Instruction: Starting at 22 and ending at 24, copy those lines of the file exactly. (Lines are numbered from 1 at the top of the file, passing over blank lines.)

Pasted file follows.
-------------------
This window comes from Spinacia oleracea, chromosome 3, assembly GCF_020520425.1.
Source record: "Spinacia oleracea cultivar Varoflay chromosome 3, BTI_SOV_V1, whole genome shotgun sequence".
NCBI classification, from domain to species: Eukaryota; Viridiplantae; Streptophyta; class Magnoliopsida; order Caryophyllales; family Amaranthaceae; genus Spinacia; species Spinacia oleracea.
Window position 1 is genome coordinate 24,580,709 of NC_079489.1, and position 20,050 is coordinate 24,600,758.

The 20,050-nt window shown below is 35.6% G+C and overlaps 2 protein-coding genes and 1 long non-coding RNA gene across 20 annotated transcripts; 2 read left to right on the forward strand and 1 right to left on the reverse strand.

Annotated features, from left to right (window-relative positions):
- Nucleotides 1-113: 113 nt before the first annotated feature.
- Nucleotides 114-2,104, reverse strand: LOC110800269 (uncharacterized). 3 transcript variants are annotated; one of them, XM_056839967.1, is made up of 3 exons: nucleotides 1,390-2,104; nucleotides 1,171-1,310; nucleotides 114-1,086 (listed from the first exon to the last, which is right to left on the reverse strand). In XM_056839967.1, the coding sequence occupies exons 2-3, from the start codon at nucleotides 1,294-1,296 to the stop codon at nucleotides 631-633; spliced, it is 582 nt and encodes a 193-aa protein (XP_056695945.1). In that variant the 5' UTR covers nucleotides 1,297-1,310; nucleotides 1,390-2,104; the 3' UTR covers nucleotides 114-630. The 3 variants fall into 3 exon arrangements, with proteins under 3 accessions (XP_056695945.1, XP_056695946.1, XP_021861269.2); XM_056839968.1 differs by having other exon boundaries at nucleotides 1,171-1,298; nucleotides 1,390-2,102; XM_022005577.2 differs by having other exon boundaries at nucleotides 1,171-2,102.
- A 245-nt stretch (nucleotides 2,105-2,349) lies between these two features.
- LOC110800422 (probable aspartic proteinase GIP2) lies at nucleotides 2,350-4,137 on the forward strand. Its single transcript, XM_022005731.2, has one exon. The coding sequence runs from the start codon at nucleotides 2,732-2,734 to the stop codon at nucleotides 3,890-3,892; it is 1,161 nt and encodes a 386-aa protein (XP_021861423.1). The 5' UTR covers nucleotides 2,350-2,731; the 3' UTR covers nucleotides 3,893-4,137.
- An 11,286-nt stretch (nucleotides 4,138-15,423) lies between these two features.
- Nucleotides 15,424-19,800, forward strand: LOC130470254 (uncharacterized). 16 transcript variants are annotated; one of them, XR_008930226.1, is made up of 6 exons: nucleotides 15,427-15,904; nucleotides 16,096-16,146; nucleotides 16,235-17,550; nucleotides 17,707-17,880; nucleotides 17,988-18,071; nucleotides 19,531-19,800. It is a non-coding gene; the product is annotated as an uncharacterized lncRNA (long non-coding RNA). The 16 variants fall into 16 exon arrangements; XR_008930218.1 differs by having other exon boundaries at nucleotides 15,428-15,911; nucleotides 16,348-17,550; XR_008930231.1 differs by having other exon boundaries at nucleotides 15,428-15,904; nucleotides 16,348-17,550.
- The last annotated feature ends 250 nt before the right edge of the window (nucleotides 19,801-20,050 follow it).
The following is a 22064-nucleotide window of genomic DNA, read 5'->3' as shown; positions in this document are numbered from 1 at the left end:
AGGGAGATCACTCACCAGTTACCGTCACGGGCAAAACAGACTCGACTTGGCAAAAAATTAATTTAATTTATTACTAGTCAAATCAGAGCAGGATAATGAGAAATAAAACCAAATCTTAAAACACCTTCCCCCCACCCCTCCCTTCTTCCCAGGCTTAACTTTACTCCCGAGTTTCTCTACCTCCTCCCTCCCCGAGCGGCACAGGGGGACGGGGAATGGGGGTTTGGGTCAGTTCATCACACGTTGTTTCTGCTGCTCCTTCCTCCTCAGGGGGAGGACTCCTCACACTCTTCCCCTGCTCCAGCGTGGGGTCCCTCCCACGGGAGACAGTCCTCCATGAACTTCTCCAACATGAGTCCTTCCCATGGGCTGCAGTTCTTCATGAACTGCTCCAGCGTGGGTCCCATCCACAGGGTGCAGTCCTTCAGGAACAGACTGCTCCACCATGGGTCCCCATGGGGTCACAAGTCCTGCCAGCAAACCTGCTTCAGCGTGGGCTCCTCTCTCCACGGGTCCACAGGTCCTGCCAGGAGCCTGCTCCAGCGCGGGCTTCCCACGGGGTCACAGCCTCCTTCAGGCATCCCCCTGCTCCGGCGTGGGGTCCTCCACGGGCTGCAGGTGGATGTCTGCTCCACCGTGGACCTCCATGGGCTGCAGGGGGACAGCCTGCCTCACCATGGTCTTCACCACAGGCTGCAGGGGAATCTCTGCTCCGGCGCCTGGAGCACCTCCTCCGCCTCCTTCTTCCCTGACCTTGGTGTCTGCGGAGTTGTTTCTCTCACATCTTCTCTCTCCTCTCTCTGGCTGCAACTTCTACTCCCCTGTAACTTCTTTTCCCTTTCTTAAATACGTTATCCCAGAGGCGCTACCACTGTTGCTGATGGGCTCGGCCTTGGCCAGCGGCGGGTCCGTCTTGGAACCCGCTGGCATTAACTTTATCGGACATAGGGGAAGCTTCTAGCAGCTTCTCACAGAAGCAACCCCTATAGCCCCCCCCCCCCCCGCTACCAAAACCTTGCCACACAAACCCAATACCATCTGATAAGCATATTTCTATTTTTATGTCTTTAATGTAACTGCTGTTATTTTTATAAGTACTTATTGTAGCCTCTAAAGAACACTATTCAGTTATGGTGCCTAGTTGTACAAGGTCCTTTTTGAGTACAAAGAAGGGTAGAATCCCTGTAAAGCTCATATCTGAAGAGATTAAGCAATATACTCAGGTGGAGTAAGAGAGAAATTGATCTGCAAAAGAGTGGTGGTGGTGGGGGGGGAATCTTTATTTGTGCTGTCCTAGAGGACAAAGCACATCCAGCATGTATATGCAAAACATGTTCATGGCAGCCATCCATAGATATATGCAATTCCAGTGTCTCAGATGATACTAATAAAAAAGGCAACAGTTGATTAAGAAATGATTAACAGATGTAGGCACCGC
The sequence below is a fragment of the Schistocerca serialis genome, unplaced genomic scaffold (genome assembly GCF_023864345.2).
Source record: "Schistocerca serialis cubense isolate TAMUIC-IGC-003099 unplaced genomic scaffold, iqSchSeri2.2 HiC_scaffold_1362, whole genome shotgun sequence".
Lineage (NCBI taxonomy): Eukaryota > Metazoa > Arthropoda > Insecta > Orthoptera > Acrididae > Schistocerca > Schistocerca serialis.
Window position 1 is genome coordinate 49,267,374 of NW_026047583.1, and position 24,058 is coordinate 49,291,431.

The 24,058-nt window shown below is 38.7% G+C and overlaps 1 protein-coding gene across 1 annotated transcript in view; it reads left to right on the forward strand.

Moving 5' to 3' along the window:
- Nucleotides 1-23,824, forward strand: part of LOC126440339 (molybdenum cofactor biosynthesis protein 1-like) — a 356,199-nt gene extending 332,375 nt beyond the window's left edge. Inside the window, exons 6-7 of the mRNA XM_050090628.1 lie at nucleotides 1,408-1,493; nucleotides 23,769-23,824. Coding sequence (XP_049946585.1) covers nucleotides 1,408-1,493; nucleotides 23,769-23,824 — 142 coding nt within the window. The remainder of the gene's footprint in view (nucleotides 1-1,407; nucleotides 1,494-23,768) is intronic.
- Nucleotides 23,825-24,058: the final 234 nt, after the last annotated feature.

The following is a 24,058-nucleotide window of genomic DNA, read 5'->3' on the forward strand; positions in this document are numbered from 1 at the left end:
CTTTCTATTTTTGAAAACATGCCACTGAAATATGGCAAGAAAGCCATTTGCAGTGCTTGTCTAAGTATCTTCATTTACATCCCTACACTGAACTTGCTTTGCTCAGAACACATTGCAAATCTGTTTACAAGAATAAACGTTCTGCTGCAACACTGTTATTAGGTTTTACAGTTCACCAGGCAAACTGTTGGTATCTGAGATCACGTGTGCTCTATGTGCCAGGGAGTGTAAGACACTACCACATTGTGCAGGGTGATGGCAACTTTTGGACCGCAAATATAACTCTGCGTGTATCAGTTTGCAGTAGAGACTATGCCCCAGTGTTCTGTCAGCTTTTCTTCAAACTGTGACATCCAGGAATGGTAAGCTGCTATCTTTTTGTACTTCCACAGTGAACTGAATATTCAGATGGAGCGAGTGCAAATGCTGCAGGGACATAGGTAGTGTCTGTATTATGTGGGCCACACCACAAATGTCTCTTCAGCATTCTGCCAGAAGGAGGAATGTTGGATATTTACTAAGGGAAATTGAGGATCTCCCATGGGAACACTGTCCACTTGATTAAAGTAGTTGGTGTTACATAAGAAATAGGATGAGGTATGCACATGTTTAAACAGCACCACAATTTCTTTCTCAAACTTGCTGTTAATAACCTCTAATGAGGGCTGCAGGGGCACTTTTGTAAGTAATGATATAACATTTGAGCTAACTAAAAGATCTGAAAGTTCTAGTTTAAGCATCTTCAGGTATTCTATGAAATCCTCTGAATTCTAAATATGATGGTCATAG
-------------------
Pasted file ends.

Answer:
- Nucleotides 1-23,824, forward strand: part of LOC126440339 (molybdenum cofactor biosynthesis protein 1-like) — a 356,199-nt gene extending 332,375 nt beyond the window's left edge. Inside the window, exons 6-7 of the mRNA XM_050090628.1 lie at nucleotides 1,408-1,493; nucleotides 23,769-23,824. Coding sequence (XP_049946585.1) covers nucleotides 1,408-1,493; nucleotides 23,769-23,824 — 142 coding nt within the window. The remainder of the gene's footprint in view (nucleotides 1-1,407; nucleotides 1,494-23,768) is intronic.
- Nucleotides 23,825-24,058: the final 234 nt, after the last annotated feature.

The following is a 24,058-nucleotide window of genomic DNA, read 5'->3' on the forward strand; positions in this document are numbered from 1 at the left end: